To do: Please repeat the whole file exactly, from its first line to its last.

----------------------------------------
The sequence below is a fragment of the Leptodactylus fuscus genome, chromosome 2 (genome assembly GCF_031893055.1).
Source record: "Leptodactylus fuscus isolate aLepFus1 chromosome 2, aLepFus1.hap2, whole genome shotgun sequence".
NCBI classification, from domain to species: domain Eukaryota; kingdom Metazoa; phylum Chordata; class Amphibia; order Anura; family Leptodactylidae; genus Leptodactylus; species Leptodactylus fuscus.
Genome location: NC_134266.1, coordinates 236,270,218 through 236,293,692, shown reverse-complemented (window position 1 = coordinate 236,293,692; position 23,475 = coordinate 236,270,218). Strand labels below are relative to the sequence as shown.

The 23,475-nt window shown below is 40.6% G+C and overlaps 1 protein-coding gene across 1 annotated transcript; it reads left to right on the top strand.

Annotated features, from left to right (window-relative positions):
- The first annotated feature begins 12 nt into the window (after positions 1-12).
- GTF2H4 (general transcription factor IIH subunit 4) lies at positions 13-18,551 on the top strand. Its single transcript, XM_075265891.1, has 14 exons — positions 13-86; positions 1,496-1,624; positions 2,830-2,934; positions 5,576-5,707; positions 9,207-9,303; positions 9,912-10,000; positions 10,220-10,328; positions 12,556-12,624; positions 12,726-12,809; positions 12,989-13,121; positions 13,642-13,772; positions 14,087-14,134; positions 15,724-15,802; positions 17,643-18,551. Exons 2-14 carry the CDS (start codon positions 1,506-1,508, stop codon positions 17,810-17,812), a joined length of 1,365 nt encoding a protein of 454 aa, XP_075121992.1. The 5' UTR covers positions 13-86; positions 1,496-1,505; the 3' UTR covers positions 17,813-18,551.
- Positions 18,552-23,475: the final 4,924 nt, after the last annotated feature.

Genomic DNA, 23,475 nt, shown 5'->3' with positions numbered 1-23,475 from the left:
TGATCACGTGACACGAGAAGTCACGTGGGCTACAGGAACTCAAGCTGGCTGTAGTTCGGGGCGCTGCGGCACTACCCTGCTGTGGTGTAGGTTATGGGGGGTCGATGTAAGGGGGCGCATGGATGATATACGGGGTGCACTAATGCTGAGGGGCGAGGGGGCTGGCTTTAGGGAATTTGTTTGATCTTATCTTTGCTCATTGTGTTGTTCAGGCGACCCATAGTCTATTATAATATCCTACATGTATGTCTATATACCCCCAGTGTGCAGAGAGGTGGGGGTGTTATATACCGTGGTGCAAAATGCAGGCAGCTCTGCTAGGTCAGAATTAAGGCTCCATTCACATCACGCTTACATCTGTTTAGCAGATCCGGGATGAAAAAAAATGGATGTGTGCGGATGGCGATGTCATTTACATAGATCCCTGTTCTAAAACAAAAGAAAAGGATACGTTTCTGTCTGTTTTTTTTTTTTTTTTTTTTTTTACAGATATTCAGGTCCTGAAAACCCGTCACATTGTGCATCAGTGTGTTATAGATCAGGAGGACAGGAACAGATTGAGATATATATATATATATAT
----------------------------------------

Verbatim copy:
The sequence below is a fragment of the Leptodactylus fuscus genome, chromosome 2 (genome assembly GCF_031893055.1).
Source record: "Leptodactylus fuscus isolate aLepFus1 chromosome 2, aLepFus1.hap2, whole genome shotgun sequence".
NCBI classification, from domain to species: domain Eukaryota; kingdom Metazoa; phylum Chordata; class Amphibia; order Anura; family Leptodactylidae; genus Leptodactylus; species Leptodactylus fuscus.
Genome location: NC_134266.1, coordinates 236,270,218 through 236,293,692, shown reverse-complemented (window position 1 = coordinate 236,293,692; position 23,475 = coordinate 236,270,218). Strand labels below are relative to the sequence as shown.

The 23,475-nt window shown below is 40.6% G+C and overlaps 1 protein-coding gene across 1 annotated transcript; it reads left to right on the top strand.

Annotated features, from left to right (window-relative positions):
- The first annotated feature begins 12 nt into the window (after positions 1-12).
- GTF2H4 (general transcription factor IIH subunit 4) lies at positions 13-18,551 on the top strand. Its single transcript, XM_075265891.1, has 14 exons — positions 13-86; positions 1,496-1,624; positions 2,830-2,934; positions 5,576-5,707; positions 9,207-9,303; positions 9,912-10,000; positions 10,220-10,328; positions 12,556-12,624; positions 12,726-12,809; positions 12,989-13,121; positions 13,642-13,772; positions 14,087-14,134; positions 15,724-15,802; positions 17,643-18,551. Exons 2-14 carry the CDS (start codon positions 1,506-1,508, stop codon positions 17,810-17,812), a joined length of 1,365 nt encoding a protein of 454 aa, XP_075121992.1. The 5' UTR covers positions 13-86; positions 1,496-1,505; the 3' UTR covers positions 17,813-18,551.
- Positions 18,552-23,475: the final 4,924 nt, after the last annotated feature.

Genomic DNA, 23,475 nt, shown 5'->3' with positions numbered 1-23,475 from the left:
TGATCACGTGACACGAGAAGTCACGTGGGCTACAGGAACTCAAGCTGGCTGTAGTTCGGGGCGCTGCGGCACTACCCTGCTGTGGTGTAGGTTATGGGGGGTCGATGTAAGGGGGCGCATGGATGATATACGGGGTGCACTAATGCTGAGGGGCGAGGGGGCTGGCTTTAGGGAATTTGTTTGATCTTATCTTTGCTCATTGTGTTGTTCAGGCGACCCATAGTCTATTATAATATCCTACATGTATGTCTATATACCCCCAGTGTGCAGAGAGGTGGGGGTGTTATATACCGTGGTGCAAAATGCAGGCAGCTCTGCTAGGTCAGAATTAAGGCTCCATTCACATCACGCTTACATCTGTTTAGCAGATCCGGGATGAAAAAAAATGGATGTGTGCGGATGGCGATGTCATTTACATAGATCCCTGTTCTAAAACAAAAGAAAAGGATACGTTTCTGTCTGTTTTTTTTTTTTTTTTTTTTTTTACAGATATTCAGGTCCTGAAAACCCGTCACATTGTGCATCAGTGTGTTATAGATCAGGAGGACAGGAACAGATTGAGATATATATATATATATAT